- Be attentive to detail while focusing on the big picture. For example, if you make multiple references to a character's eye color, make sure it's the same eye color throughout the book ;). Attention to detail is an absolute must when you're revising your own work, so if that isn't your strong suit, it's time to put in some practice!
When You Edit...
Here are some common (and maybe not so common) things to look out for that I've come across over the years when editing other authors' books. You should be able to get a feel for and learn how to keep an eye out for these kinds of mistakes yourself if you put in a little time, effort, and practice (and reading... your mind will absorb grammar and spelling subconsciously while you read a book, so make sure that it's not a book that was put together sloppily or is riddled with mistakes).
- Before you begin editing, take a breather.
You have to completely switch gears from being a writer to being an editor, so it's a good idea to take 2-4 weeks off, get away from your book, and then look at it to edit with the freshest eyes possible, at least for the first pass. Because you want to look at your book objectively, with minimal emotional attachment, and with a discerning eye, you must remain undistracted by your own preconceived notions about your work.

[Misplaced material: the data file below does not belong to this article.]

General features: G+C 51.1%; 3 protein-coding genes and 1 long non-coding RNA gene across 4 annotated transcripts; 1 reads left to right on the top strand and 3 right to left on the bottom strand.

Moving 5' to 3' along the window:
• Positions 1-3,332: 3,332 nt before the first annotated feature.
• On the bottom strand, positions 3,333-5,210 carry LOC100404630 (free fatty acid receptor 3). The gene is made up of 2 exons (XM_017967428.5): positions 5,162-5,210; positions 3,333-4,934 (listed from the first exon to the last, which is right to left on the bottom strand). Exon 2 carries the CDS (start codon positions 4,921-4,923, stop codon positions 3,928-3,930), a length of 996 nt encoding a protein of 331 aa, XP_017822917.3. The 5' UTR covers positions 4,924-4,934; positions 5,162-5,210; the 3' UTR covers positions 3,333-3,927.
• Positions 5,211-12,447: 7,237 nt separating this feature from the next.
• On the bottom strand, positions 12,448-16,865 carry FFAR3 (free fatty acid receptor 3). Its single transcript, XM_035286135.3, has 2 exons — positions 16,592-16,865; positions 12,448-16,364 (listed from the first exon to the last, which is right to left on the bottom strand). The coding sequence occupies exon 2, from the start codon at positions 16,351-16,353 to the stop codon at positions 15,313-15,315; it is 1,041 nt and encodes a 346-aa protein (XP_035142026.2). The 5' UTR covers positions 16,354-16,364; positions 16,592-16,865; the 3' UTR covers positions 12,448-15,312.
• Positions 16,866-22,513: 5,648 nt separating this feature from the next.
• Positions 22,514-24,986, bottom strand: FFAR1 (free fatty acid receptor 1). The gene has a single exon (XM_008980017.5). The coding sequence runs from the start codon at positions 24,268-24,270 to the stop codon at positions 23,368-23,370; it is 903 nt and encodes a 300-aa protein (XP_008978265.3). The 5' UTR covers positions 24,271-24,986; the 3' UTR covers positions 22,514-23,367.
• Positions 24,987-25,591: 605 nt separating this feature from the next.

While you're taking your break, don't think about your book at all if you can help it. If you find yourself obsessing over character traits and plot points, you may not be finished with the revision process yet. Go back to writing and revising until you're at peace for two weeks to a month.
- First things first: take out any and all double spaces.
For many people, this is just a habitual thing that happens because when students were taught typing skills in school years ago, typography wasn't nearly where it is now, not to mention things didn't become completely digital until more recent years. You do not need to hit the space bar twice before starting a new sentence or after ending one. Fonts are designed to put slightly more space where needed, and it happens automatically.
To take out double spaces with minimal effort, watch this quick No Bull video tutorial:
- Fact-check, double check, and triple check confusing words or phrases.